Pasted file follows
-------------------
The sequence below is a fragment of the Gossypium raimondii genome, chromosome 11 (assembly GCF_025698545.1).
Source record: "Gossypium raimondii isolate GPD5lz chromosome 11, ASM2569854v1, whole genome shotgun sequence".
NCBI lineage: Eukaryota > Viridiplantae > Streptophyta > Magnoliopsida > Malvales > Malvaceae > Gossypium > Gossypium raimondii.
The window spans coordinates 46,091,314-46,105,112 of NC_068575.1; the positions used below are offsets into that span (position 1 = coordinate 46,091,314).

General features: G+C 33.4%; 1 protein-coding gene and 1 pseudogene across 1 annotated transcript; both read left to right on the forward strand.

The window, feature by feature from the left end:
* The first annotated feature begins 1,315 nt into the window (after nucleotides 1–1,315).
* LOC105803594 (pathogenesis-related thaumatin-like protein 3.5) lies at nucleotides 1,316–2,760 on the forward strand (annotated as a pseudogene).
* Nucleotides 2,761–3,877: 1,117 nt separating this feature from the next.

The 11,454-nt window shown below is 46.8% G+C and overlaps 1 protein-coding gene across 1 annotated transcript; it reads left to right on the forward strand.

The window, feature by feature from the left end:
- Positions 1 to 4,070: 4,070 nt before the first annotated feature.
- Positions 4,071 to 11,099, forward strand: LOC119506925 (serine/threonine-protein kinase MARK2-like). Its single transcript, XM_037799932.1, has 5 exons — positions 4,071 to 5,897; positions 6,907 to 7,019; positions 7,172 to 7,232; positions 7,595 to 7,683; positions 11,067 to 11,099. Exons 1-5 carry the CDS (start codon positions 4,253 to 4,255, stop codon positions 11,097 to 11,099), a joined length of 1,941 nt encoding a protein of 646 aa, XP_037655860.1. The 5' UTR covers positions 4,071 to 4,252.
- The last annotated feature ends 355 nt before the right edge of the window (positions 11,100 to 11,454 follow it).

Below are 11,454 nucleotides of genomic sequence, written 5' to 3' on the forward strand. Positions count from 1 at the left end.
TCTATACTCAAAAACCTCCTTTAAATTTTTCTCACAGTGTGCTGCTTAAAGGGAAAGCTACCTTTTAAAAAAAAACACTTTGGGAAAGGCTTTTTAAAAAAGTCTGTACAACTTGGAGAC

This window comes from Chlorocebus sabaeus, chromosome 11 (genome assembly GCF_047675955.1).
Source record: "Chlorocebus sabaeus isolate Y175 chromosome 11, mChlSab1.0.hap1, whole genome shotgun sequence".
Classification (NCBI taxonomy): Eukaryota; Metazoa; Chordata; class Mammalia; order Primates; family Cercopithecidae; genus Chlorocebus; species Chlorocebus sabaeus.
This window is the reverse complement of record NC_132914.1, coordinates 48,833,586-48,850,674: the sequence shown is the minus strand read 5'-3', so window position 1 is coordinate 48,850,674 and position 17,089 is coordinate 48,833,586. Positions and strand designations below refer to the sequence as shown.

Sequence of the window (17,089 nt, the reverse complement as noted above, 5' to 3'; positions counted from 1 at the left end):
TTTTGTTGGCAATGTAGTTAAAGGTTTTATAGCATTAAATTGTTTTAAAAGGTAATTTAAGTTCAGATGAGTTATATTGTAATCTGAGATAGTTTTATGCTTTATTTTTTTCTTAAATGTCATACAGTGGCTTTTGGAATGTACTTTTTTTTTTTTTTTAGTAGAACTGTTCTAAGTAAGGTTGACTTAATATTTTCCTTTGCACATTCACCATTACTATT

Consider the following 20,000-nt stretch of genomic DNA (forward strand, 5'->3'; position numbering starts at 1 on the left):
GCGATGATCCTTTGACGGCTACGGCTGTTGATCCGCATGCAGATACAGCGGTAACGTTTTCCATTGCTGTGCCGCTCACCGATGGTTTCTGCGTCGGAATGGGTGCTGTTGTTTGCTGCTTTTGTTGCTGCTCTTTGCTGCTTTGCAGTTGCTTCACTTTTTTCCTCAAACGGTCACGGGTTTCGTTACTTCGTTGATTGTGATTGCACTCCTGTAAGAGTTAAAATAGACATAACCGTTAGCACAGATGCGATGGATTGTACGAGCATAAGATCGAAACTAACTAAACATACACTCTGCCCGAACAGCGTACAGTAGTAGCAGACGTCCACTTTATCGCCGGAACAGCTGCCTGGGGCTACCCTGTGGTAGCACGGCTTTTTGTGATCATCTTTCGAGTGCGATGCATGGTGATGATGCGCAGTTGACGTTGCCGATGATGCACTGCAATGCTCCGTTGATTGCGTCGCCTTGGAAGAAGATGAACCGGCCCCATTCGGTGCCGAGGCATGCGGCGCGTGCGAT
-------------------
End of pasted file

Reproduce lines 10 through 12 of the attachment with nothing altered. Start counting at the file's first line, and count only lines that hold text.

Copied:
The 11,454-nt window shown below is 46.8% G+C and overlaps 1 protein-coding gene across 1 annotated transcript; it reads left to right on the forward strand.

The window, feature by feature from the left end:
- Positions 1 to 4,070: 4,070 nt before the first annotated feature.